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Long County remembers 9/11 with personal stories, respect for emergency personnel
Long Co Remebers 9-11 Ceremony
The Woodmen of the World and the Long County Chamber of Commerce hosted a ceremony Sept. 11 at the Ludowici/Long County Volunteer Fire Department to remember the 9/11 terrorist attacks. - photo by Mikee Riddle

The Woodmen of the World and the Long County Chamber of Commerce hosted a ceremony Sept. 11 at the Ludowici/Long County Volunteer Fire Department to remember the 9/11 terrorist attacks.

Former Assistant Chief of Operations Shawn Smith and Coastal Courier correspondent Lewis Levine, both of whom worked at ground zero after the attack, spoke about what the 14th anniversary of the day meant to them.

Smith said that on the day of the attack, he was attending a firefighting class at the Georgia Public Safety Training Center in Forsyth. He said that all of the classes at the center were canceled, and the firefighters were sent back to their departments.

Smith said that two days later he, Levine and several other firefighters from Liberty and Bryan counties drove to New York. Upon their arrival, he said, the group encountered other first responders from across the country.
“Nobody had ever seen an event of this magnitude. We all had to come together and do what we could to help,” Smith said.
He said that he has great respect for all the firefighters and other emergency personnel who went back into the World Trade Center after the attacks.

“It still chokes me up just to know that so many people lost their lives over something that is so hard to comprehend. I couldn’t tell you why anybody would do what they did on Sept. 11,” Smith said.
The attack on the World Trade Center changed the way he viewed life, making him realize how important it is, he added.

“Every life has a purpose, and I think we all have a duty to all at least devote a small portion of our daily lives to ensure that neither America nor the world ever forgets the tragic events that occurred on Sept. 11,” Smith said.

Levine, who is from the Bronx, told the crowd that when he lived in New York, he went into the World Trade Center often. As a teenager, he had a job as a messenger that required him to deliver videos to the ABC television-network office at the WTC. Several years later, he said, his wife had a job on the 101st floor there.

“It was a beautiful building — or a beautiful set of buildings, I should say — and it was a city within a city,” Levine said. “The bottom floors were filled with stores, and it was filled with life.”

Levine said he had been up working late the night before 9/11. When he woke up and turned on the television, he saw all the coverage of the attacks but thought it was a movie, because he couldn’t fathom the World Trade Center actually being under an attack.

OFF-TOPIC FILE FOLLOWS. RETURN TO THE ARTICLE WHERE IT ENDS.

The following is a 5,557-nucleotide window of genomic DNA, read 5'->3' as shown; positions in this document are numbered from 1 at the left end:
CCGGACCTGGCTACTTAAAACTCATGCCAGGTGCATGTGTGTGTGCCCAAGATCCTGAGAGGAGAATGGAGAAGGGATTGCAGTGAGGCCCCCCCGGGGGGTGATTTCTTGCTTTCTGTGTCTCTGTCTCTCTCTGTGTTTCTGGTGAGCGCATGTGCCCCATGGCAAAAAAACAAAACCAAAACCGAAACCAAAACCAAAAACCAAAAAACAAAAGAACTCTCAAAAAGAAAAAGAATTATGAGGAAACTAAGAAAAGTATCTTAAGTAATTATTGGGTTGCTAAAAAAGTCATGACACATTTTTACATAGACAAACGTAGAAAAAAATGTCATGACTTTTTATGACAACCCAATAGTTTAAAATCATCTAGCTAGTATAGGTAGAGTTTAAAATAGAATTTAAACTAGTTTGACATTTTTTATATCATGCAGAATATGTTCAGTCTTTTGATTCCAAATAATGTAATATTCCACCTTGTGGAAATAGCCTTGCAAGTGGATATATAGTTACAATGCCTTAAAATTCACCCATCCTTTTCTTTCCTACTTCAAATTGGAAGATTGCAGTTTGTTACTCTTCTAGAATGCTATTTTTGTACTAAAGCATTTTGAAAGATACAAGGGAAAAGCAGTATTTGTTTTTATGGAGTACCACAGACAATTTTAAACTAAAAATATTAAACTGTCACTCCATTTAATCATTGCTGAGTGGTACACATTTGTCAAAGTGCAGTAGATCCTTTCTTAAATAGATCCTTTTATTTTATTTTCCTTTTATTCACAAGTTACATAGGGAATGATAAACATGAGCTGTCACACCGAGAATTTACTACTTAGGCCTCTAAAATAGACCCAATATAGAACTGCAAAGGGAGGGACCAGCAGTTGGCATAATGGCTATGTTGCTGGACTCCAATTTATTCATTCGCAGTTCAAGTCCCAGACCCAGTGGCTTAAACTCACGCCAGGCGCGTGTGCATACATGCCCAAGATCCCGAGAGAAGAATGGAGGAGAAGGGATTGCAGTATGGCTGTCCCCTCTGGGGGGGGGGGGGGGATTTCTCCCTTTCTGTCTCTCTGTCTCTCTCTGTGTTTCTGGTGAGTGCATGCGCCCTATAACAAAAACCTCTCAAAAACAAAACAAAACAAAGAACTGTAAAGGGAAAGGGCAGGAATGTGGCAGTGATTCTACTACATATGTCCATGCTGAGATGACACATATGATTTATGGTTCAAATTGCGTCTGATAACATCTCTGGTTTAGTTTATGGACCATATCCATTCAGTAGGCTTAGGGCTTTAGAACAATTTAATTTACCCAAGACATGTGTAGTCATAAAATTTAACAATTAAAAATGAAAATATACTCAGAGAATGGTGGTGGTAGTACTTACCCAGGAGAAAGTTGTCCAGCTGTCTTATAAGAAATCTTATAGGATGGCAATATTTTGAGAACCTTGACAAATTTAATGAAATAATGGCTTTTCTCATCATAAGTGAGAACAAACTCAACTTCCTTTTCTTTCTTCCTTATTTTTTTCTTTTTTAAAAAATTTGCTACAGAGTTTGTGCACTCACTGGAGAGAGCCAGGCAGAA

“New Yorkers, we take landmarks for granted,” he said. “We don’t really pay attention to those things. The World Trade Center was just another building, but when I went up to New York and I actually saw what remained, I couldn’t help but shed tears.”

Levine also spoke of his time now covering news in Long and Liberty counties and the respect he has for all first responders and law-enforcement personnel.
“Over the years, I have covered local firefighters and police officers. Actually, that’s my beat, and I can tell you over the years, I have gained a great amount of respect and loyalty to these folks,” he said. “Without our firefighters, our first responders and our emergency personnel, there would be chaos and, quite frankly, each and every one of us and everyone in this nation should take a moment throughout their day to thank them.”

Levine also spoke of how special these people are and how they continually risk their lives for people they don’t even know.

“There are really only two types of people that run into a disaster — the crazy reporter and the firefighters, the police officers and the first responders. These are the only two groups that run into a disaster,” he said.

Levine closed by saying the anniversary focuses on the lives lost in New York, Washington and a Pennsylvania field, but that people should never forget the men and women who still do these dangerous jobs every day for little or no money.

Also attending the program was the Long County High School band and chorus squad. Each group performed several songs in honor of local first responders. As the band played taps, members of the fire department took down their U.S. flag and raised a new one to half staff.

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